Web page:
On June 19, the Indiana Supreme Court decided In the Matter of the Supervised Estate of Kent v. Kerr, rejecting a pre-mortem settlement agreement the Court of Appeals had unanimously validated last year. Aging Hoosiers often seek to allay anticipated trust- and will-distribution disputes while living, so they can take solace in knowing a family feud won’t erupt after they pass. The Kerr decision closes the door to pre-mortem settlement agreements under Indiana’s Probate Code, but it leaves open the possibility of upholding such an agreement under general contract principles.
A portion of Indiana’s Probate Code, known as the “Compromise Chapter,” provides trust and will-contest litigants a device to settle their claims through a binding settlement agreement. See Ind. Code ch. 29-1-9. The agreement can be reviewed by the court overseeing administration and, so long as it conforms to statutory requirements, it will be lawful and binding on all parties. Kerr involved such a settlement agreement executed between the beneficiaries and the testator while he was still alive. Before the testator died, one of the beneficiaries attempted to rescind the agreement. After the testator died, the other beneficiary sued to enforce the agreement under the Compromise Chapter.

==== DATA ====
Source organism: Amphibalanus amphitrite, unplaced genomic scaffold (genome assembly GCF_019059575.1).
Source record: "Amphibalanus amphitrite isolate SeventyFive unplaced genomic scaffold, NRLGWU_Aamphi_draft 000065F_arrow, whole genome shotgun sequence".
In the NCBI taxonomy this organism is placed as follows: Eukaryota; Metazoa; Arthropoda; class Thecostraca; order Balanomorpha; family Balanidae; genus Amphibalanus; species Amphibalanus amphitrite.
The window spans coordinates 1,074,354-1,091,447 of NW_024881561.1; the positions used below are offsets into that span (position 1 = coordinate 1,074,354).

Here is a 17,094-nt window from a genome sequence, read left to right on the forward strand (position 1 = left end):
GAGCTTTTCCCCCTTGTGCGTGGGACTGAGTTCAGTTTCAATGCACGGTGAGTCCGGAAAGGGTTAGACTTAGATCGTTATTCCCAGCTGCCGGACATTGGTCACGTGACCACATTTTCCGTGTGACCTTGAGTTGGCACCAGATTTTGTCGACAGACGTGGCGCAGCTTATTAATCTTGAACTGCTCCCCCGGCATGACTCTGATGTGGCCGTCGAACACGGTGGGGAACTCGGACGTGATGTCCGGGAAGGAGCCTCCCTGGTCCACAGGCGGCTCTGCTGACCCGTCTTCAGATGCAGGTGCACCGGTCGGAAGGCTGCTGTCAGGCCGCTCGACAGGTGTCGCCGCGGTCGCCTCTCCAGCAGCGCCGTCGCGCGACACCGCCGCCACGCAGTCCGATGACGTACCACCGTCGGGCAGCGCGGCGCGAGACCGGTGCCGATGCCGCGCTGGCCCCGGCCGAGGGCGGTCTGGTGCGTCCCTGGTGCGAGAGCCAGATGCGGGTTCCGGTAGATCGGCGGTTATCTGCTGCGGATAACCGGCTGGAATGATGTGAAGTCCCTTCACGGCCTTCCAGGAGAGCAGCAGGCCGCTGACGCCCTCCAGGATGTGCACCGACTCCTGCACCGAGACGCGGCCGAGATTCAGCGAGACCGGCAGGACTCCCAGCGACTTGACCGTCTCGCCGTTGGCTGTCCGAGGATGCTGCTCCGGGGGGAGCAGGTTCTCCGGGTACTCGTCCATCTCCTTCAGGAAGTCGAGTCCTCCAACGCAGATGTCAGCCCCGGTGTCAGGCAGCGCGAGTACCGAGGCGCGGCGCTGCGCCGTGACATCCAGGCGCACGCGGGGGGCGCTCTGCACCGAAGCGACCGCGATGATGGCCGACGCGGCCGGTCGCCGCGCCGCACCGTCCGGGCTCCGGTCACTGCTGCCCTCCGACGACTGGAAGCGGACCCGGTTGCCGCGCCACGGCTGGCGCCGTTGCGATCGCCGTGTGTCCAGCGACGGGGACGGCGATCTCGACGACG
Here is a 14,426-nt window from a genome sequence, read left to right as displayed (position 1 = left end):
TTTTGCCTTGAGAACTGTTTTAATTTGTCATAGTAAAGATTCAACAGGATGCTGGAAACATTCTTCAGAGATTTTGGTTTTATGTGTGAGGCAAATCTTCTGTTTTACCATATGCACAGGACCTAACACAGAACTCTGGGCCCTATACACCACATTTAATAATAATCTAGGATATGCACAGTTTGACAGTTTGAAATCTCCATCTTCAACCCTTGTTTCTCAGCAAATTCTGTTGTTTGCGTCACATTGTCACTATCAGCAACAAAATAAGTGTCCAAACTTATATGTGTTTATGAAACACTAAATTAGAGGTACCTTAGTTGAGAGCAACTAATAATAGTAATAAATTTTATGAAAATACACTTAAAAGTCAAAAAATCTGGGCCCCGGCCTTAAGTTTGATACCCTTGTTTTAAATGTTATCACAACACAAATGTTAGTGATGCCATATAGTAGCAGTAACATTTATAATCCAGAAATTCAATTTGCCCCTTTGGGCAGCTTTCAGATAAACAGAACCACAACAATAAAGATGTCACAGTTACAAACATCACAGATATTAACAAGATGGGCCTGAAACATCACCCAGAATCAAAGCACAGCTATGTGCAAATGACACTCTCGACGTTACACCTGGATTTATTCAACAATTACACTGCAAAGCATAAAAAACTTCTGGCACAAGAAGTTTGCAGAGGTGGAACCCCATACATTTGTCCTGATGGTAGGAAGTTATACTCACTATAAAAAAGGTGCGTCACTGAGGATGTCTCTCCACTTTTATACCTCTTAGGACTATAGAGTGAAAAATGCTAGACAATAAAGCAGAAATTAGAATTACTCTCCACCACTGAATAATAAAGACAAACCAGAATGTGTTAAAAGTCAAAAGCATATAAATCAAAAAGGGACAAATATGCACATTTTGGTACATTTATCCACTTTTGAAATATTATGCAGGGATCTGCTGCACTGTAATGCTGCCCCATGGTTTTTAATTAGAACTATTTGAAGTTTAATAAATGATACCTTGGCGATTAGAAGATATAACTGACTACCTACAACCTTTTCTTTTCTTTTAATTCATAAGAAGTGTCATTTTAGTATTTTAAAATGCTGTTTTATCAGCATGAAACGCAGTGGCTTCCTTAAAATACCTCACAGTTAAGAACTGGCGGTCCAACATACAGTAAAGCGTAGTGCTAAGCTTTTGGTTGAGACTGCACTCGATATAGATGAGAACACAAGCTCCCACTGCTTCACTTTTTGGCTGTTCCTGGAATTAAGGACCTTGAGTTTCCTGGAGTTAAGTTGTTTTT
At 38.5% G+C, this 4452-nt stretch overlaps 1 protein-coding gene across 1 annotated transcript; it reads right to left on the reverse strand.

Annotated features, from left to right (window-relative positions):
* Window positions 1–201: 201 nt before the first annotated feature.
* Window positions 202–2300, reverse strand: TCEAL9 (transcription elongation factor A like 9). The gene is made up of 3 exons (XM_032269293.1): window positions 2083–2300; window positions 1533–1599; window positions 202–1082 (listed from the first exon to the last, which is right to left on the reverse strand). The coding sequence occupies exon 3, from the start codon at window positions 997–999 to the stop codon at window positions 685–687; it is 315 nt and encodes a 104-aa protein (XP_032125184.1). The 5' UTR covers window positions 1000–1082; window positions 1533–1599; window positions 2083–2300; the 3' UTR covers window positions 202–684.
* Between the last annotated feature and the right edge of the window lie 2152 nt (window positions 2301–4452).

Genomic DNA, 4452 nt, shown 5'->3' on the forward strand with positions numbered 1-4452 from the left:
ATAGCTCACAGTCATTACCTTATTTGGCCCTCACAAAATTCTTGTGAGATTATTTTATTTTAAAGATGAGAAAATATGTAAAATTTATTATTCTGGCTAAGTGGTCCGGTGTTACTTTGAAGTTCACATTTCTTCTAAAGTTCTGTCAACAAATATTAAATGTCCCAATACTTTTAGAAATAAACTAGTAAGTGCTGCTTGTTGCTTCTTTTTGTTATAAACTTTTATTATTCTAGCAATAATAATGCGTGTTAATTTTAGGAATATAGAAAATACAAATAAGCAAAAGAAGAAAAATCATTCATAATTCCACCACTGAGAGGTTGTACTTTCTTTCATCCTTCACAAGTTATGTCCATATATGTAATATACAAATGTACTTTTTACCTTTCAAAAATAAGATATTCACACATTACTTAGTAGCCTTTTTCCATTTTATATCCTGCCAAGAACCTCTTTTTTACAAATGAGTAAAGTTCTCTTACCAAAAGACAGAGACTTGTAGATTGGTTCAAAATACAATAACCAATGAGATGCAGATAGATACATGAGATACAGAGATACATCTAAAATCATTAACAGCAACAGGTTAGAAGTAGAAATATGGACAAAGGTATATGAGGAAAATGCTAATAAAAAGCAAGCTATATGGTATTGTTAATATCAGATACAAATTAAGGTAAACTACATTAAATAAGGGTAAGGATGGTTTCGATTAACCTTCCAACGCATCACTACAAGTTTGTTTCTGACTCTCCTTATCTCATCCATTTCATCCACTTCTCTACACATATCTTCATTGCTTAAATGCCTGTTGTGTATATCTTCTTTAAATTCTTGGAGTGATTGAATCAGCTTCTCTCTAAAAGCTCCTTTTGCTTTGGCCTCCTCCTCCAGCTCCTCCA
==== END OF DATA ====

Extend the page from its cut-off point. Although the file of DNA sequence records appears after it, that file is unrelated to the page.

Will drafting and contests are complicated and ever-evolving areas of law. Questions on wills and estate disputes should be directed to legal counsel.
The Indiana Supreme Court applied judicial statutory interpretation rules to the Compromise Chapter, which it determined was “ambiguous” as to whether it could apply to pre-mortem contracts. Because the Compromise Chapter uses terms such as “decedent,” claims” and “probate,” the Court concluded it was not the General Assembly’s intent that the Compromise Chapter apply to pre-mortem agreements. However, the Court noted, “To be clear, we have not closed the courthouse doors to these types of agreements. Rather, we have held, in light of the statute’s text and purpose as well as our precedent, merely that parties cannot use one particular method—the Compromise Chapter—to enforce them.”
The Court concluded that the record on appeal was undeveloped as to whether the settlement agreement could be enforced under general contract principles, and the case was remanded for further proceedings. Justice Slaughter dissented on the grounds that pre-morten agreements should be enforced because nothing in the Compromise Chapter prohibits them and there is a general public policy in favor of enforcing settlements. Will drafting and contests are complicated and ever-evolving areas of law. Questions on wills and estate disputes should be directed to legal counsel.